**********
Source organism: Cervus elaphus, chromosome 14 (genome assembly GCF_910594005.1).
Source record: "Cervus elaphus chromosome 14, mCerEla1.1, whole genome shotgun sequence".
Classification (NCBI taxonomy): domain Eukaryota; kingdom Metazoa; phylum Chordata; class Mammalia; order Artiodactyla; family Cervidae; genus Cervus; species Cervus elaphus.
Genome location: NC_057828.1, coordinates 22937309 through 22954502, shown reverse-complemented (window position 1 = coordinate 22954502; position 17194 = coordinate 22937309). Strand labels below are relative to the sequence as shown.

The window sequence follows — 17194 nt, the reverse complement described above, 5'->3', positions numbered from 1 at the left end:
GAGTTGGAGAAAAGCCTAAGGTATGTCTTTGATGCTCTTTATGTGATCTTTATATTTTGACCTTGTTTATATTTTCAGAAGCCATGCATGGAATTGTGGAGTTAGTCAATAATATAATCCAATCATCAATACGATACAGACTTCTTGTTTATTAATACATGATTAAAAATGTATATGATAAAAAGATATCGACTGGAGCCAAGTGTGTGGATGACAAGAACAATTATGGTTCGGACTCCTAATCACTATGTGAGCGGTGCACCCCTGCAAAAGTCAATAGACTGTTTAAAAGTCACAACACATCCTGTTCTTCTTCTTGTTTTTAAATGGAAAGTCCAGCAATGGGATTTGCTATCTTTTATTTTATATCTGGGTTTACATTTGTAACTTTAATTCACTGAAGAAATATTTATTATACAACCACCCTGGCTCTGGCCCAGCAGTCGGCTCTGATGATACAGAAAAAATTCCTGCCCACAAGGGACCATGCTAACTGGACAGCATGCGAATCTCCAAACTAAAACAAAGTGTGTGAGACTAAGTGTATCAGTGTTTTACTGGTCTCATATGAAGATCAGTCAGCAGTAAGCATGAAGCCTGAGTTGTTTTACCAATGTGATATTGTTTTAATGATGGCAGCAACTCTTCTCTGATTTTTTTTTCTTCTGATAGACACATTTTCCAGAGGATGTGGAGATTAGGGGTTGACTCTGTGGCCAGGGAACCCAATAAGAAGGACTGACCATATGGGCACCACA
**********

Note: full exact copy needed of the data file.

Source organism: Cervus elaphus, chromosome 14 (genome assembly GCF_910594005.1).
Source record: "Cervus elaphus chromosome 14, mCerEla1.1, whole genome shotgun sequence".
Classification (NCBI taxonomy): domain Eukaryota; kingdom Metazoa; phylum Chordata; class Mammalia; order Artiodactyla; family Cervidae; genus Cervus; species Cervus elaphus.
Genome location: NC_057828.1, coordinates 22937309 through 22954502, shown reverse-complemented (window position 1 = coordinate 22954502; position 17194 = coordinate 22937309). Strand labels below are relative to the sequence as shown.

The window sequence follows — 17194 nt, the reverse complement described above, 5'->3', positions numbered from 1 at the left end:
GAGTTGGAGAAAAGCCTAAGGTATGTCTTTGATGCTCTTTATGTGATCTTTATATTTTGACCTTGTTTATATTTTCAGAAGCCATGCATGGAATTGTGGAGTTAGTCAATAATATAATCCAATCATCAATACGATACAGACTTCTTGTTTATTAATACATGATTAAAAATGTATATGATAAAAAGATATCGACTGGAGCCAAGTGTGTGGATGACAAGAACAATTATGGTTCGGACTCCTAATCACTATGTGAGCGGTGCACCCCTGCAAAAGTCAATAGACTGTTTAAAAGTCACAACACATCCTGTTCTTCTTCTTGTTTTTAAATGGAAAGTCCAGCAATGGGATTTGCTATCTTTTATTTTATATCTGGGTTTACATTTGTAACTTTAATTCACTGAAGAAATATTTATTATACAACCACCCTGGCTCTGGCCCAGCAGTCGGCTCTGATGATACAGAAAAAATTCCTGCCCACAAGGGACCATGCTAACTGGACAGCATGCGAATCTCCAAACTAAAACAAAGTGTGTGAGACTAAGTGTATCAGTGTTTTACTGGTCTCATATGAAGATCAGTCAGCAGTAAGCATGAAGCCTGAGTTGTTTTACCAATGTGATATTGTTTTAATGATGGCAGCAACTCTTCTCTGATTTTTTTTTCTTCTGATAGACACATTTTCCAGAGGATGTGGAGATTAGGGGTTGACTCTGTGGCCAGGGAACCCAATAAGAAGGACTGACCATATGGGCACCACA